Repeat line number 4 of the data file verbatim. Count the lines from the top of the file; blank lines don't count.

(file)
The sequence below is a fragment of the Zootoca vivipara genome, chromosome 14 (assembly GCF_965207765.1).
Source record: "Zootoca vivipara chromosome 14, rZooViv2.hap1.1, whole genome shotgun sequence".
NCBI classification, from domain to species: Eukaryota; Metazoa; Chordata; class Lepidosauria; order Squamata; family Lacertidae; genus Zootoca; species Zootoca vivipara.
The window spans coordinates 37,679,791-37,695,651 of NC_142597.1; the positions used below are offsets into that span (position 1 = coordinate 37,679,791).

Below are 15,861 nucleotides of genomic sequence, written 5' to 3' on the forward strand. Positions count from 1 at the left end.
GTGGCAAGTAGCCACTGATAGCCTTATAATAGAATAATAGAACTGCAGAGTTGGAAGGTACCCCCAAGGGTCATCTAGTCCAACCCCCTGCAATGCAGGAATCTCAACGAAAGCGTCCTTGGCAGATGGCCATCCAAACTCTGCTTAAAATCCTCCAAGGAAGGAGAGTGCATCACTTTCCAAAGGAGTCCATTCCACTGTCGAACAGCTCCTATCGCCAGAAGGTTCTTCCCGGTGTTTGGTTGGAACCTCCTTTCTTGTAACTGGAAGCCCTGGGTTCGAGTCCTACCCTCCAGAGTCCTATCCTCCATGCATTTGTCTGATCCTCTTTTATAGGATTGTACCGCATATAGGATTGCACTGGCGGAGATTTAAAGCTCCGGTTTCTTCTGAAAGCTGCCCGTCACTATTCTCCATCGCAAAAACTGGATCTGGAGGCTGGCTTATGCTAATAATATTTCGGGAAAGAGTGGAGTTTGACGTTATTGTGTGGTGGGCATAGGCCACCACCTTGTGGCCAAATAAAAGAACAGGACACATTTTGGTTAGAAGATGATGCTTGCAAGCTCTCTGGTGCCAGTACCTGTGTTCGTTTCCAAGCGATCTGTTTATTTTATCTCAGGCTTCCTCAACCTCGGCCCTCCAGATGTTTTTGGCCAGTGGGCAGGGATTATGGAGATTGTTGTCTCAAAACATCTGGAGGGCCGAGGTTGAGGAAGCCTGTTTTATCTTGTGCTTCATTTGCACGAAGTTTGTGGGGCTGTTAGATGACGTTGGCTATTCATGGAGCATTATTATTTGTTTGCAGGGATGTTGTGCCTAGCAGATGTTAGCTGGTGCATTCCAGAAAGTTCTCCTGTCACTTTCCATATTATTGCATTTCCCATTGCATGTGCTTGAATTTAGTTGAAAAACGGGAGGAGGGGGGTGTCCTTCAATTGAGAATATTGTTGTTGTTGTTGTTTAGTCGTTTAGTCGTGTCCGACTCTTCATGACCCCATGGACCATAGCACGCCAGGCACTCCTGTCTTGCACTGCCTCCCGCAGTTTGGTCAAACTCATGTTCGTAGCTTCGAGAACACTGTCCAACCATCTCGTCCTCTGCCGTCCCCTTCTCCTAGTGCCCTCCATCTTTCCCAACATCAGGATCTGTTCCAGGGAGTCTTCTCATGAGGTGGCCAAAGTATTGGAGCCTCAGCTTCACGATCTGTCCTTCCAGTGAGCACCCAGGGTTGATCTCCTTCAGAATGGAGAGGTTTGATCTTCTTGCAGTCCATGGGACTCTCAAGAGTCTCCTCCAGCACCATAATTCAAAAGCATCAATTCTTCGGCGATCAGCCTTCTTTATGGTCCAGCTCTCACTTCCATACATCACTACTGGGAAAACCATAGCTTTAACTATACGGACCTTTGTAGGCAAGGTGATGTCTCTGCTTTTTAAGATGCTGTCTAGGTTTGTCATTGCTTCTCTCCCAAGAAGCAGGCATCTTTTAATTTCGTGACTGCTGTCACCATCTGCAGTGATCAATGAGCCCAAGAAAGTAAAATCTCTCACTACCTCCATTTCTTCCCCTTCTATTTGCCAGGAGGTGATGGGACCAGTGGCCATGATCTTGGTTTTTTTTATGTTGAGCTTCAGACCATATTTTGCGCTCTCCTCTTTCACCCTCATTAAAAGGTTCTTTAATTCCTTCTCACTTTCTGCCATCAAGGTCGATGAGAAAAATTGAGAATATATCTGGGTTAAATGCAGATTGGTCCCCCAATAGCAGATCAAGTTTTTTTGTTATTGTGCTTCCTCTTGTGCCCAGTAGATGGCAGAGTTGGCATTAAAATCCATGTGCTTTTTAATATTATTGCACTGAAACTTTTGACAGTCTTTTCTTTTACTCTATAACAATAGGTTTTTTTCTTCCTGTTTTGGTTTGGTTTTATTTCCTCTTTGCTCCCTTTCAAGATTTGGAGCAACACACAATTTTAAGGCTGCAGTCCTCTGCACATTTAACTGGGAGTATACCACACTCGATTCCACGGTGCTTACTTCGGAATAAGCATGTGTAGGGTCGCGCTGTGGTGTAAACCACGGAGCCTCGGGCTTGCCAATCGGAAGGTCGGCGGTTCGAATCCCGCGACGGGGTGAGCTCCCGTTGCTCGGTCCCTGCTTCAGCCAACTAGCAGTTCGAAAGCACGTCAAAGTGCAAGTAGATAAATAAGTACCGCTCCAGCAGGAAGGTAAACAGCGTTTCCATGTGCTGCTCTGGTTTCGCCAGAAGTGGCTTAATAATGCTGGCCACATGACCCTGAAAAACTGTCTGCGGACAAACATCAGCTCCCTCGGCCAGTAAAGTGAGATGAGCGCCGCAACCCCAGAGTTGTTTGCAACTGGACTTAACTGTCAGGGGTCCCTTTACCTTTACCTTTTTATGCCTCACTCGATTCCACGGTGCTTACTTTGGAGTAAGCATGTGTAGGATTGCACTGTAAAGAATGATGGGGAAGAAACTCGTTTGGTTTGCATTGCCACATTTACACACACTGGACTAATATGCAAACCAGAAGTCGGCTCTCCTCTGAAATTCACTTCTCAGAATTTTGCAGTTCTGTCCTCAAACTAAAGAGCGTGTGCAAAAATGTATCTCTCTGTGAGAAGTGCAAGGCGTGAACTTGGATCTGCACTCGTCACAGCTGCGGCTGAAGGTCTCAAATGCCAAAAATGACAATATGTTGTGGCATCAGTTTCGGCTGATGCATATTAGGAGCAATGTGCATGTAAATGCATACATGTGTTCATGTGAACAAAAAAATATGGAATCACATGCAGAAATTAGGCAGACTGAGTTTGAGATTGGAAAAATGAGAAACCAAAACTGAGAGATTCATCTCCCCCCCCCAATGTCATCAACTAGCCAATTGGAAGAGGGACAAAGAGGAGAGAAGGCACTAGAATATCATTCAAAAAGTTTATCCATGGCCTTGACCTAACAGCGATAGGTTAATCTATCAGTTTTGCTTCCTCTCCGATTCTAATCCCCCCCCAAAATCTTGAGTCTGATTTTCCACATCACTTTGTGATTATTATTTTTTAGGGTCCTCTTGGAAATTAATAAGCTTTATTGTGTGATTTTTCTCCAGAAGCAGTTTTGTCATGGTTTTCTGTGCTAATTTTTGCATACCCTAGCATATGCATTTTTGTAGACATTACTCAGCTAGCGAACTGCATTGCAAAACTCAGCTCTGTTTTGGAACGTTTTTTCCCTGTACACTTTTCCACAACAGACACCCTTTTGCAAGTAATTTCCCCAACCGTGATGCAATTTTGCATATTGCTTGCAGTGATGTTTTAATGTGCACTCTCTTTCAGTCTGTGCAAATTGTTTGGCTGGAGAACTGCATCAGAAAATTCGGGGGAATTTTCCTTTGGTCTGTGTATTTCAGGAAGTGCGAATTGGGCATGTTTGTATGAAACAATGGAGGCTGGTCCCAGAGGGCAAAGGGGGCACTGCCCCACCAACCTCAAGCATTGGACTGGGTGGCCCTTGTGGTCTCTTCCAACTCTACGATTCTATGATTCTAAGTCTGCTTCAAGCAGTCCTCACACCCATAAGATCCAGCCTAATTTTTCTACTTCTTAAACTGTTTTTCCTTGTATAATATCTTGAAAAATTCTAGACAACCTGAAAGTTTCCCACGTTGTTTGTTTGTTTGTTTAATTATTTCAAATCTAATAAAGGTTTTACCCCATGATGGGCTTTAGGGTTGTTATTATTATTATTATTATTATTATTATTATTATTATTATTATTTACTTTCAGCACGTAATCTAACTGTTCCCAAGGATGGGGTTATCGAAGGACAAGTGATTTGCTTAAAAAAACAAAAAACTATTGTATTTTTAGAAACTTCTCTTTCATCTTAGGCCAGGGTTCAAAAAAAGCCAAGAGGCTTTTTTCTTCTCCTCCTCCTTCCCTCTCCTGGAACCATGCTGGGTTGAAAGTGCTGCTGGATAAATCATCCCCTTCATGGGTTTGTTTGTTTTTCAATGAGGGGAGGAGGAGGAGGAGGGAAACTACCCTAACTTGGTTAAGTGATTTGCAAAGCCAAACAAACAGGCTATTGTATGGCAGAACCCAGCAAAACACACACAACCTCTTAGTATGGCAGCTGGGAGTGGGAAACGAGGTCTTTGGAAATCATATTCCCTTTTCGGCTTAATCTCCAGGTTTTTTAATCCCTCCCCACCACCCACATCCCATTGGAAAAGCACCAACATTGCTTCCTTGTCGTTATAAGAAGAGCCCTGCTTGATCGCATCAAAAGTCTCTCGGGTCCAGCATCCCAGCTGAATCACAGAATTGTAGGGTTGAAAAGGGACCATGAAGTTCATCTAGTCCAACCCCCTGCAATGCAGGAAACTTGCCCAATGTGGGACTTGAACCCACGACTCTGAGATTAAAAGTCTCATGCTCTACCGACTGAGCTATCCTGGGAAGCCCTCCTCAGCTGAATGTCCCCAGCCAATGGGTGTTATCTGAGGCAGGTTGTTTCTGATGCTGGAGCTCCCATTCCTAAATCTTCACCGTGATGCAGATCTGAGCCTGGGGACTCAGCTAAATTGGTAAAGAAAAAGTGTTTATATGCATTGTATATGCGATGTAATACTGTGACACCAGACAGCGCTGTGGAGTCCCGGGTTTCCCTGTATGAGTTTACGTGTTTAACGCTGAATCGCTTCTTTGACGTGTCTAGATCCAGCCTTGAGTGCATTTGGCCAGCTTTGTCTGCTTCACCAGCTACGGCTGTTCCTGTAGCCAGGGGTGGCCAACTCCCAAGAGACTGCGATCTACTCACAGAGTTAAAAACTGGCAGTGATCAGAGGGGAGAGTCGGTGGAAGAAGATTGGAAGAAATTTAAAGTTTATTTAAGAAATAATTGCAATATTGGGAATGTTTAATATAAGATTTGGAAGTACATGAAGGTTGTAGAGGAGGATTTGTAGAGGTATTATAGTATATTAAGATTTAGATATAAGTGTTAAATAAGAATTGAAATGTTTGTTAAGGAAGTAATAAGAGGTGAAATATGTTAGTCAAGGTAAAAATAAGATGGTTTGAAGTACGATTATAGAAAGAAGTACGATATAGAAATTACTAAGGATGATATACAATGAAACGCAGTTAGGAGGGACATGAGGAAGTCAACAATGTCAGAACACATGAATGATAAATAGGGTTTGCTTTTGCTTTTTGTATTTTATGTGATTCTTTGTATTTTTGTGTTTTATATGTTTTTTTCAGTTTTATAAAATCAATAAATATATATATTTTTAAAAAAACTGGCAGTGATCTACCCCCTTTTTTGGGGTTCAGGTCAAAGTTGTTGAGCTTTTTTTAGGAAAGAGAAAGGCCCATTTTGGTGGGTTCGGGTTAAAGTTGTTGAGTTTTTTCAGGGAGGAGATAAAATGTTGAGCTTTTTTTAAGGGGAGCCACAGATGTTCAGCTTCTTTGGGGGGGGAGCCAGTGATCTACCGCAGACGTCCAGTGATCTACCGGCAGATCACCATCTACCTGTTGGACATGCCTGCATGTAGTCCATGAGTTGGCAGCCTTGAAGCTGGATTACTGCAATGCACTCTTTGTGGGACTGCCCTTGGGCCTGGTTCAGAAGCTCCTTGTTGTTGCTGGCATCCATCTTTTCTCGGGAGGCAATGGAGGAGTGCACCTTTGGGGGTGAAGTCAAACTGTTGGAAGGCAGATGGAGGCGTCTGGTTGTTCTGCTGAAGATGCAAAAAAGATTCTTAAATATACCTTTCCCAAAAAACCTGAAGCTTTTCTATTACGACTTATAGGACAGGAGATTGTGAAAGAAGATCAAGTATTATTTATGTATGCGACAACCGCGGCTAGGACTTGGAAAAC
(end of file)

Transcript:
The window spans coordinates 37,679,791-37,695,651 of NC_142597.1; the positions used below are offsets into that span (position 1 = coordinate 37,679,791).